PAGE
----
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The power of constraints

One of my favorite things about Twitter is the 140 character limit. It forces you to be brief and clear. It’s easy to create content and consume content on any device. Huge breakthrough. 

Tumblr has a constraint too. You can upload one and only one song a day. So users take their time to choose something they cherish. As a result the music curation and community is a thing of joy on Tumblr. 

The power of constraints is something I think about all the time. You can see the opposite in things like your cable providers remote control. Or Microsoft Office. Or some browsers have become so heavy that something light as Chrome becomes exactly what we want. There are a ton of other examples.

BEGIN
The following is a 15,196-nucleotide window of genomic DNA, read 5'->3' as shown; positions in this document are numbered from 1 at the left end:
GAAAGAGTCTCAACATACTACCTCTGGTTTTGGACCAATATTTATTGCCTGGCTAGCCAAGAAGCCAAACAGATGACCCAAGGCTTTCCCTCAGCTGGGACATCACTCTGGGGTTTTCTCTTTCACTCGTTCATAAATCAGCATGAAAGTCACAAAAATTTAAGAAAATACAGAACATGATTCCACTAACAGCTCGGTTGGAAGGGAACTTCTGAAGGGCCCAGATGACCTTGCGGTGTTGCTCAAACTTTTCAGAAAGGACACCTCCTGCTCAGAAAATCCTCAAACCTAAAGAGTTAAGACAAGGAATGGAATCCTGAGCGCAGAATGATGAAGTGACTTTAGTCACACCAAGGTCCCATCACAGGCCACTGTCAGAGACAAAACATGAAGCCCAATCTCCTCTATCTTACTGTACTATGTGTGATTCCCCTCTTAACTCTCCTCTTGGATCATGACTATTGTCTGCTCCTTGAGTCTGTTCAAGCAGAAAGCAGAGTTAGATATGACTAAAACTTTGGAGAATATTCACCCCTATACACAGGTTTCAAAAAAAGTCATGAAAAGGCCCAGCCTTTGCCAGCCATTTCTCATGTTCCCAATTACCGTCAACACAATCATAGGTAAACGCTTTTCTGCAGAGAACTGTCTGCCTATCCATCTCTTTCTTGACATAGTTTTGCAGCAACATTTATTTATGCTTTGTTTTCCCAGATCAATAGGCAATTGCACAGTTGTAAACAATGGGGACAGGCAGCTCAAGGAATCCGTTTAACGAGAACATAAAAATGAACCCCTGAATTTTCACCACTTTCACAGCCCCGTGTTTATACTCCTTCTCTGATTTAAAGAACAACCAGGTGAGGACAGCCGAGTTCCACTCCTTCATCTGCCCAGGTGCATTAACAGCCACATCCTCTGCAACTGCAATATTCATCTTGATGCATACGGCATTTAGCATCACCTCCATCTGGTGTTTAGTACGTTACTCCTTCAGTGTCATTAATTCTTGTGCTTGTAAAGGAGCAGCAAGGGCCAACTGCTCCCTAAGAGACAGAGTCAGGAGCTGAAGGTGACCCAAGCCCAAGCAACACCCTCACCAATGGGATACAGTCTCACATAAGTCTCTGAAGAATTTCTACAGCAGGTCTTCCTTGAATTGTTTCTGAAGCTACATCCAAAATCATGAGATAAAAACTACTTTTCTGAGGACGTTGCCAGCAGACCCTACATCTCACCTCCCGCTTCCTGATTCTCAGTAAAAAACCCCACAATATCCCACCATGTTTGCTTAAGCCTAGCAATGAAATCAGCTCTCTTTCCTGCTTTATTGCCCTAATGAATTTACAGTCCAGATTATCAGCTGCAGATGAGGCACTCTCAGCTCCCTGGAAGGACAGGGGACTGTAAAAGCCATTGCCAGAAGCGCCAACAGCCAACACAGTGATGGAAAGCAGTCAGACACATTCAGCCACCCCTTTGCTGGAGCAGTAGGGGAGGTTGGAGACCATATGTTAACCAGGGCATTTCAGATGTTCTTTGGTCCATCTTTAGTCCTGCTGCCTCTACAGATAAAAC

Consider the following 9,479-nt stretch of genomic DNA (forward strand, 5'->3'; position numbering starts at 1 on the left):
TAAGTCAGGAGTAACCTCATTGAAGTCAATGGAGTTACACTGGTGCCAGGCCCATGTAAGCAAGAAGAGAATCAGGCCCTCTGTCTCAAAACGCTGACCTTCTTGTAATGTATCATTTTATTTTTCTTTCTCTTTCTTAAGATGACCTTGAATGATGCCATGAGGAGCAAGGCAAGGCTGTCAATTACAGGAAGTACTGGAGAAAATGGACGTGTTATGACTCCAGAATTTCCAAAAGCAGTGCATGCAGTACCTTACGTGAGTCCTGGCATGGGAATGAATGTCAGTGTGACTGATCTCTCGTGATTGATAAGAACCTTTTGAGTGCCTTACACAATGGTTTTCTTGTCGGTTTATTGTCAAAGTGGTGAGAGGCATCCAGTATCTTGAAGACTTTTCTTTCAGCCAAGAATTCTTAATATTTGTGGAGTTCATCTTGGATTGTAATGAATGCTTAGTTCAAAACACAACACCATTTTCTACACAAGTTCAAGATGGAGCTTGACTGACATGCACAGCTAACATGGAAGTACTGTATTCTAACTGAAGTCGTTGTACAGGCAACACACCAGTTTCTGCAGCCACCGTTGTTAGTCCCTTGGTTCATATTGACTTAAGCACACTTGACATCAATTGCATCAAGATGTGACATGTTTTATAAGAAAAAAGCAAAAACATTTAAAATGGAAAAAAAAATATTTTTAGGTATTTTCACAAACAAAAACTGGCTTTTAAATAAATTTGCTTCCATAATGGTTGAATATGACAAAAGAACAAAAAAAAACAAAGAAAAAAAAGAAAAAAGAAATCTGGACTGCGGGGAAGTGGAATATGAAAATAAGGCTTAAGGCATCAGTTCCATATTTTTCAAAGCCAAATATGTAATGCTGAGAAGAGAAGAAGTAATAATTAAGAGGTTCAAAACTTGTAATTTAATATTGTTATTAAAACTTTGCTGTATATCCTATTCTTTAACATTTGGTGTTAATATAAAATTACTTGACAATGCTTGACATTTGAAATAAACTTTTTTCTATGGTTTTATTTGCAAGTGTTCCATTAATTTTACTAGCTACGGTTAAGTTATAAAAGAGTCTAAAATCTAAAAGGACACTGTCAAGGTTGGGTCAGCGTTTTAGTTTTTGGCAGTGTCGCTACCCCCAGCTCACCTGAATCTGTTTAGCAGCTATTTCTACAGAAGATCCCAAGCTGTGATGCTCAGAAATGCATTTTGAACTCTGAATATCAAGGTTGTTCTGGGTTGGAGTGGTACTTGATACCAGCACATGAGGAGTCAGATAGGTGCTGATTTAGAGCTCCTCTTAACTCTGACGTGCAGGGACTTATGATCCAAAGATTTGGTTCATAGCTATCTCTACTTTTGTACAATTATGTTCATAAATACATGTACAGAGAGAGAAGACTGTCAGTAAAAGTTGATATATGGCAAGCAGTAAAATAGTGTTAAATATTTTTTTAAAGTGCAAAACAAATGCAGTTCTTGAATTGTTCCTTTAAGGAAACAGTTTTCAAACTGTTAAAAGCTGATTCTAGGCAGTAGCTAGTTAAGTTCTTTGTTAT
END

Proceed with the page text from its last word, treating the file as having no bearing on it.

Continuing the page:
Mobile apps have a constraint. Limited resolution (compared to a PC monitor), unpredictable bandwidth and users are on the go with limited time.

The best mobile apps are ones that take advantage of these things and deliver something excellent. Facebook is a powerhouse but I think their mobile app is heading in the wrong direction. Here’s their home screen. So many icons that it actually spills over to a second page.

Mobile apps that focus on constraints bring us a much better user experience. That’s why I fell hard for Instagram four weeks ago. Photos uploads are crazy fast and the application just tries to do a few things but it does them extremely well.  It’s focused and optimized for mobile. 

So when you build your app or service. Think about whether you are leaning towards a 140 character experience or leaning towards the MS Word ribbon bar.